By John M. Hayden
Cake has a checkered history. It’s a ubiquitous treat at birthdays, going away parties, and other celebrations. It also led to Marie Antoinette’s date with the guillotine. These days the dessert is at the center of the civil rights movement. Searching for ways to protest marriage equality, some bakers refuse to bake cakes for gay or lesbian couples tying the knot. The issue is deeply personal to anyone involved, and at this point most people know where they stand on the issue and aren’t open to changing their minds. It’s against that seemingly implacable backdrop that the play The Cake is set. Just in time for the holidays, it runs December 5-22, 2019, at the Adrienne Arsht Center for the Performing Arts of Miami-Dade County and will give us all something to talk about over dessert and coffee.
Margaret Leford’s directing the play and told us a little bit about the characters and the challenges of bringing their story to life. “We meet Della, a North Carolina baker, on the day her best friend’s daughter, Jen, comes home announcing her engagement and asked Della to bake her wedding cake.” Seems reasonable, but Margaret tells us, there’s a twist. “Upon finding out Jen is engaged to Macy, a woman, Della says she is too busy to bake the cake. And that is scene one.”
Since the attitudes and actions of the main characters are established so quickly, it leaves lots of time to look at what drives them. “From there, the play explores how this hastily made choice affects Della (and her husband Tim) and Jen and Macy. This play really examines both sides of the issue with humanity, truth, and humor, believe it or not.” It would be easy for this type of story to be a black and white, right and wrong morality play, but Margaret says the point is to avoid that type of simplicity. “None of us are perfect nor are these characters, but the play allows the characters to explore their own truths, where their belief systems come from, how they formed, and how to be better in the ways that they can.”
That is what makes Jen and Della compelling characters. Margaret says Della is more than a two-dimensional woman, blindly withholding her flour and fondant from gays. “Della is a southern, middle aged woman who has walked the path she has been taught and believes, mostly. She is not uneducated, but her life and her choices to this point have not proved challenging to her beliefs. She has not had to swim against the current or even really acknowledge that there are other ways to go.” Being confronted leads to a moment of questioning and reckoning with a lifetime of beliefs. “This play finds Della meeting a new, unexpected obstacle in the form of this precious and treasured child of her best friend. Della begins to re-examine who she is and sees things in a new light, discovering she has been on the brink of self discovery for longer than she knew. Though Della is the main character of the play, each character has to face themselves, their own choices, and make their own discoveries of self as well.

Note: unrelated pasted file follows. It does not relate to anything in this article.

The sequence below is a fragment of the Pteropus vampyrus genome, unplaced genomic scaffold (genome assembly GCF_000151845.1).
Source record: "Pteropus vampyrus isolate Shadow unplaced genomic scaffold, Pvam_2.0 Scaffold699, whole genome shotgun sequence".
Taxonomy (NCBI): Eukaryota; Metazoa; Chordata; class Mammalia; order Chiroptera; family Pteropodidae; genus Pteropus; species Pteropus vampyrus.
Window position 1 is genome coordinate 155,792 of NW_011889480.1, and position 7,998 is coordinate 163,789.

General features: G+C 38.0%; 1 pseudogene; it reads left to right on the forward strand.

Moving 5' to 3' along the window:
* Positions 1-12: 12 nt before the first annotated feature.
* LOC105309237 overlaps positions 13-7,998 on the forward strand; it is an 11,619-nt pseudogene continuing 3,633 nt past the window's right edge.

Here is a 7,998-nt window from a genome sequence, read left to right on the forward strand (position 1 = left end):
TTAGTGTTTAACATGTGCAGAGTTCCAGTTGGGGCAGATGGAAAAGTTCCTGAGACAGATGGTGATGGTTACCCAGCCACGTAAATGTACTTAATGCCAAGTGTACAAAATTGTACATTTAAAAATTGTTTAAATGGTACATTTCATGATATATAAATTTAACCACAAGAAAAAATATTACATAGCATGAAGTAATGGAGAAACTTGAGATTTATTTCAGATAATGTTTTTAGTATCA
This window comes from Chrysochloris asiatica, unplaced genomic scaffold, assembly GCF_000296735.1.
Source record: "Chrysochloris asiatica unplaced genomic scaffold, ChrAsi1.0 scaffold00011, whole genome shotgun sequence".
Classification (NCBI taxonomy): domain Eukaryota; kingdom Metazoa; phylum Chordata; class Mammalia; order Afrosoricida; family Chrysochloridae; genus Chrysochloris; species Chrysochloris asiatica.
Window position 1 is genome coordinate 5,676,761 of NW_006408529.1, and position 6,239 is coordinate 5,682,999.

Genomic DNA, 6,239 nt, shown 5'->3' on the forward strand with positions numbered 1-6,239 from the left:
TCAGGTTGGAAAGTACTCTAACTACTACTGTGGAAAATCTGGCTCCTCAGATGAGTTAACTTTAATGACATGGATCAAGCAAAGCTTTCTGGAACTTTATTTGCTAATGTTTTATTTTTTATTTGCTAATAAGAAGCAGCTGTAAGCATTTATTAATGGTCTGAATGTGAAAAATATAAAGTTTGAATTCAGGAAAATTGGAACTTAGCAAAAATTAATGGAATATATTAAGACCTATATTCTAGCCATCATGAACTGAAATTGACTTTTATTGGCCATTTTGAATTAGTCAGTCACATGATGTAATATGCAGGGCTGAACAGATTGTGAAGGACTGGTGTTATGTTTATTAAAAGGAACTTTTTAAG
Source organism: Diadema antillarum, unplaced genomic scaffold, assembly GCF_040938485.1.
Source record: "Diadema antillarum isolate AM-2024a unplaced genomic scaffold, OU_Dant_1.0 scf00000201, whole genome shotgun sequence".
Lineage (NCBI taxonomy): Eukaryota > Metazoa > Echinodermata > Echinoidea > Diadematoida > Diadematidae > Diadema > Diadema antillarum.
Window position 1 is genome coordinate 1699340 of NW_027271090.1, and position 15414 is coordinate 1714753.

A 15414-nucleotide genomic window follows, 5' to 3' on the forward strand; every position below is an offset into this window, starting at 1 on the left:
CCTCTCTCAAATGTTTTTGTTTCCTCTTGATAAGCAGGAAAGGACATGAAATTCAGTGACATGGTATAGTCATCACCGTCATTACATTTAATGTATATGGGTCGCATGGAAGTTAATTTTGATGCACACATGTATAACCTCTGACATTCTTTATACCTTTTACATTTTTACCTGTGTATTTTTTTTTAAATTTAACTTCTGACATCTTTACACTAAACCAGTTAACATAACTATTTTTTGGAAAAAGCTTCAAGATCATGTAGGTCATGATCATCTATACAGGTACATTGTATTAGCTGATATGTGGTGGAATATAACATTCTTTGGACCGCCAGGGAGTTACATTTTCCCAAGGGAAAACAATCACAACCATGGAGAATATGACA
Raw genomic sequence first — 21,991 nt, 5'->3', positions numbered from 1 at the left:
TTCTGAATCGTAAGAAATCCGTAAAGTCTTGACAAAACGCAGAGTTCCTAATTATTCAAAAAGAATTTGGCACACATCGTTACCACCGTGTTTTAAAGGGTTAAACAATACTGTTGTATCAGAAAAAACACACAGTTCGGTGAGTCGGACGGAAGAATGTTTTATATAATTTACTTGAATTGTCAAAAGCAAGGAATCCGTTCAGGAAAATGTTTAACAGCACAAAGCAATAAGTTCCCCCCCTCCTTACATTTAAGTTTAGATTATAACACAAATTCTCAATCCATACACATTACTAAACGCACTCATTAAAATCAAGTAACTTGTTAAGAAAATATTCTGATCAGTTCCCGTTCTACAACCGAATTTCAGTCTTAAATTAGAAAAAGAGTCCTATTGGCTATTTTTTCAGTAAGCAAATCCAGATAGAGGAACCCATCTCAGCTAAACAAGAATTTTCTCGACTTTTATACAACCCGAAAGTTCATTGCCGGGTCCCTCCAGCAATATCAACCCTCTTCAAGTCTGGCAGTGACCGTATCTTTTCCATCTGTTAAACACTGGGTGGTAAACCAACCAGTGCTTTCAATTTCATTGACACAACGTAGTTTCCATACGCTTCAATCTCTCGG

Jen faces her own challenges as well. “Not only is she trying to live up to her dead mother’s expectations of the perfect wedding, but also Jen struggles with the understanding, which Della confirms, that her mother would not approve of this union.” That leads to some existential reflecting. “Jen is torn between her southern roots, her instilled and installed belief system, and the world she is exploring in NYC, the lesbian culture she finds herself in the middle of when falling in love with Macy. She feels displaced in both places and seeks to reconcile the duality within herself.”
Even though most people already have an opinion, Margaret hopes the show starts a discussion. “It is only through good discussion and conversation that we can begin to understand what we do not know or understand, what puzzles us, or what we have yet to explore.” The key to success on a topic like this is engaging, not alienating, the audience, but she says that’s a way to find our similarities. “At our core, we are all the same: we have hopes, fears, people, or things we love, and people or things we are afraid to lose. When we can recognize those qualities, these inherent attributes, in a character on stage or the person sitting next to us, we have a place of commonality from which to draw.” It’s that recognition that moves the conversation. “If we can recognize our own selves in another person, then we might be able to understand where the differences of opinion come from, as we have walked different paths in life. We might not be able to change a person’s opinion, but may open their mind and heart to those who haven’t been formed or informed in the same way. So, it is through the recognition of a fellow person’s humanity that we can have these conversations and, hopefully, understanding and compassion.”